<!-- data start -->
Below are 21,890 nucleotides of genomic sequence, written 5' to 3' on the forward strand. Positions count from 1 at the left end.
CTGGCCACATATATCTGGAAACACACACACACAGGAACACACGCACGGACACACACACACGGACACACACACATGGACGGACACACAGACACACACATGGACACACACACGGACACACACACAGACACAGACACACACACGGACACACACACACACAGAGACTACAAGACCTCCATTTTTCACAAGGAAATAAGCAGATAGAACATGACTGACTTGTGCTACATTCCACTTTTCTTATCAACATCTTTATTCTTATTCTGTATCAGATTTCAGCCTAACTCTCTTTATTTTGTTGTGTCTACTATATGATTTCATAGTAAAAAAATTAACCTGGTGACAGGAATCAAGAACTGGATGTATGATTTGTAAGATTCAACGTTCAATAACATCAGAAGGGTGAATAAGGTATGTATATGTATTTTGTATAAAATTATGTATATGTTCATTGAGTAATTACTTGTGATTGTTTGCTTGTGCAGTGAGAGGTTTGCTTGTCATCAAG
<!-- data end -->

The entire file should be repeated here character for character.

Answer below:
Below are 21,890 nucleotides of genomic sequence, written 5' to 3' on the forward strand. Positions count from 1 at the left end.
CTGGCCACATATATCTGGAAACACACACACACAGGAACACACGCACGGACACACACACACGGACACACACACATGGACGGACACACAGACACACACATGGACACACACACGGACACACACACAGACACAGACACACACACGGACACACACACACACAGAGACTACAAGACCTCCATTTTTCACAAGGAAATAAGCAGATAGAACATGACTGACTTGTGCTACATTCCACTTTTCTTATCAACATCTTTATTCTTATTCTGTATCAGATTTCAGCCTAACTCTCTTTATTTTGTTGTGTCTACTATATGATTTCATAGTAAAAAAATTAACCTGGTGACAGGAATCAAGAACTGGATGTATGATTTGTAAGATTCAACGTTCAATAACATCAGAAGGGTGAATAAGGTATGTATATGTATTTTGTATAAAATTATGTATATGTTCATTGAGTAATTACTTGTGATTGTTTGCTTGTGCAGTGAGAGGTTTGCTTGTCATCAAG